-Author name in bold denotes the presenting author
-Asterisk * with author name denotes a Non-ASH member
Clinically Relevant Abstract denotes an abstract that is clinically relevant.

PhD Trainee denotes that this is a recommended PHD Trainee Session.

Ticketed Session denotes that this is a ticketed session.

2158 Safety and Efficacy of Outpatient Myeloablative Busulfan Conditioning in Allogeneic Stem Cell Transplantation

Program: Oral and Poster Abstracts
Session: 721. Allogeneic Transplantation: Conditioning Regimens, Engraftment and Acute Toxicities: Poster I
Hematology Disease Topics & Pathways:
Research, Biological therapies, Clinical Research, health outcomes research, real-world evidence, Therapies, Transplantation
Saturday, December 9, 2023, 5:30 PM-7:30 PM

John A. Cliburn, BA1*, Kara Kubli, PharmD2*, Tate Feeney, PharmD3*, Margaret Blaney2*, Victoria Zhang2*, Omar Aljitawi, MD4, Jane L. Liesveld, MD5, Michael W. Becker, MD6 and Eric J Huselton, MD7*

1School of Medicine, University of Rochester, Rochester, NY
2University of Rochester, Rochester, NY
3University of Michigan, Ann Arbor, MI
4University of Rochester Med. Center, Rochester, NY
5James P. Wilmot Cancer Center, University of Rochester Medical Center, Rochester, NY
6Univ. of Rochester Medical Center, Rochester, NY
7University of Rochester, Rochester

INTRODUCTION: Busulfan-based regimens are the backbone of myeloablative conditioning (MAC) in allogeneic hematopoietic stem cell transplant (allo-HSCT), particularly for patients (pts) with Acute Myelogenous Leukemia (AML). However, literature on busulfan conditioning administered in the outpatient (OP) setting is limited. Here, we investigate the safety and efficacy of OP busulfan as compared to standard inpatient (IP) administration.

METHODS: Pts > 18 years of age who received pharmacokinetically dose adjusted IV busulfan (130 mg/m2 x 4 days) conditioning prior to HSCT between January 2019 and April 2023 at our institution were included in this retrospective analysis. Pts who received non-myeloablative conditioning or who underwent a haploidentical HSCT were excluded. All pts undergoing HSCT were classified as having low-, intermediate-, or high-risk disease by the Disease Risk Index. Pts with AML were classified as having favorable, intermediate, or adverse disease by 2022 ELN classification. CIBMTR guidelines were used to determine neutrophil and platelet engraftment. Oral mucositis was graded per the World Health Organization scale. Clinical grading of acute graft-vs-host disease (AGVHD) was assigned per standard criteria. Adverse events (AEs) were reported in accordance with the CTCAE, v.5. Categorical variables were compared using the Fisher’s Exact test. Continuous variables were compared using the Wilcoxon Rank-Sum test. Overall survival (OS) was defined as time from HSCT to time of death from all-cause mortality. Relapse-free survival (RFS) was defined as time from HSCT to time of relapse or non-relapse mortality. The Kaplan-Meier method was used to estimate OS and RFS. Survival differences between cohorts were compared using the Log-rank test. All hypothesis testing was two-sided and conducted at a significance level of 0.05.

RESULTS: In total, 54 pts met eligibility criteria; 43 IP and 11 OP. The OP cohort was younger than the IP cohort (35 years vs 47 years median age; p=0.0284). All other patient, disease, and transplant characteristics were similar between cohorts. The majority of pts were male (IP: 56%, OP: 55%) and White/Caucasian (IP: 100%, OP: 91%). AML (IP: 88%, OP: 82%) was the most common indication for HSCT. Most pts were in CR1 (IP: 74%, OP: 89%) and had intermediate risk disease by both DRI (IP: 84%, OP: 64%) and 2022 ELN classification (IP: 62%, OP: 67%). PBSCT (IP: 88%, OP: 91%) and 10/10 MUD (IP: 67%, OP: 45%) were the most common types of HSCT. The majority of pts received a conditioning regimen of Flu/Bu4 (IP: 58%, OP: 55%). The use of PTCy was comparable between groups (p=0.6593). Of the 11 pts who received OP busulfan, 1 had to complete their conditioning IP after experiencing a seizure in the setting of prior meningitis. Between the 2 cohorts, there was no significant difference in the incidence of AEs > grade 2 (p=1), grade 2 AEs (p=0.8695), grade 3 AEs (p=0.7592), grade 4 AEs (p=0.2487), and grade 5 AEs (p=0.6457) within 30 days of conditioning. Incidences of transplant-related GI toxicities, including nausea (p=1), vomiting (p=0.4979), diarrhea/enteritis (p=1), and mucositis (oral: p=0.6102, GI: p=0.2821) were similar. There was no difference in time to neutrophil (p=0.1606) or platelet engraftment (p=0.9742). Length of hospitalization was shorter in the OP vs IP cohort (18 vs 24 days; p<0.0001). During hospitalization, there was no difference in the incidences of neutropenic fever (p=1), infection (p=0.5104), ICU transfer (p=1), or engraftment syndrome (p=0.7076). Number of infections per patient during hospitalization were comparable (p=0.3764). D30 chimerism was similar IP vs OP. Within 180 days of HSCT, there was no difference in the incidence of AGVHD (p=0.5152) or Grade II-IV AGVHD (p=1). Differences in 2-year OS (LR=0.2200) and 4-year RFS (LR=0.3144) were not significant.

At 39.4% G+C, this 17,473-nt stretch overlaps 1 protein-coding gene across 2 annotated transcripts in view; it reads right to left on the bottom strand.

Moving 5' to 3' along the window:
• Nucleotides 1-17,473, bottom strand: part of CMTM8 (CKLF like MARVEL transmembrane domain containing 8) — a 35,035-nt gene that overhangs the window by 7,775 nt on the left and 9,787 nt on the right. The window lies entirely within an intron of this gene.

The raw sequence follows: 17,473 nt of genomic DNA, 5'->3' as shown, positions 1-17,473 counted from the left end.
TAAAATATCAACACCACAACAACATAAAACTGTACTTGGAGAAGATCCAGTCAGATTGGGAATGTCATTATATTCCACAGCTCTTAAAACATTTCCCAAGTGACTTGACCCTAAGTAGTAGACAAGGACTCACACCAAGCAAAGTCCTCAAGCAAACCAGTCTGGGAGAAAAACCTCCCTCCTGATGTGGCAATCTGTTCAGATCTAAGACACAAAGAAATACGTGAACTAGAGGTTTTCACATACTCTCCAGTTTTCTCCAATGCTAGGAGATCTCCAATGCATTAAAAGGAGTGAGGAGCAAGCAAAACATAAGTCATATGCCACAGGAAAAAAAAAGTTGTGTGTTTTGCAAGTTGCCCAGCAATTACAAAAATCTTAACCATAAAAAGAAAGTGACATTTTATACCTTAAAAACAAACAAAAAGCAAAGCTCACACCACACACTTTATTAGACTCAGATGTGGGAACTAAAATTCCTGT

CONCLUSION: In pts undergoing MAC allo-HSCT with IV busulfan, OP administration shortens the length of hospitalization without delaying engraftment or increasing the risk of toxicity, neutropenic fever, infection, or ICU admission. Additionally, D30 chimerism, rates of engraftment syndrome and AGVHD, and survival were not affected. This makes OP busulfan an attractive option for transplant centers and their pts.

Disclosures: No relevant conflicts of interest to declare.

*signifies non-member of ASH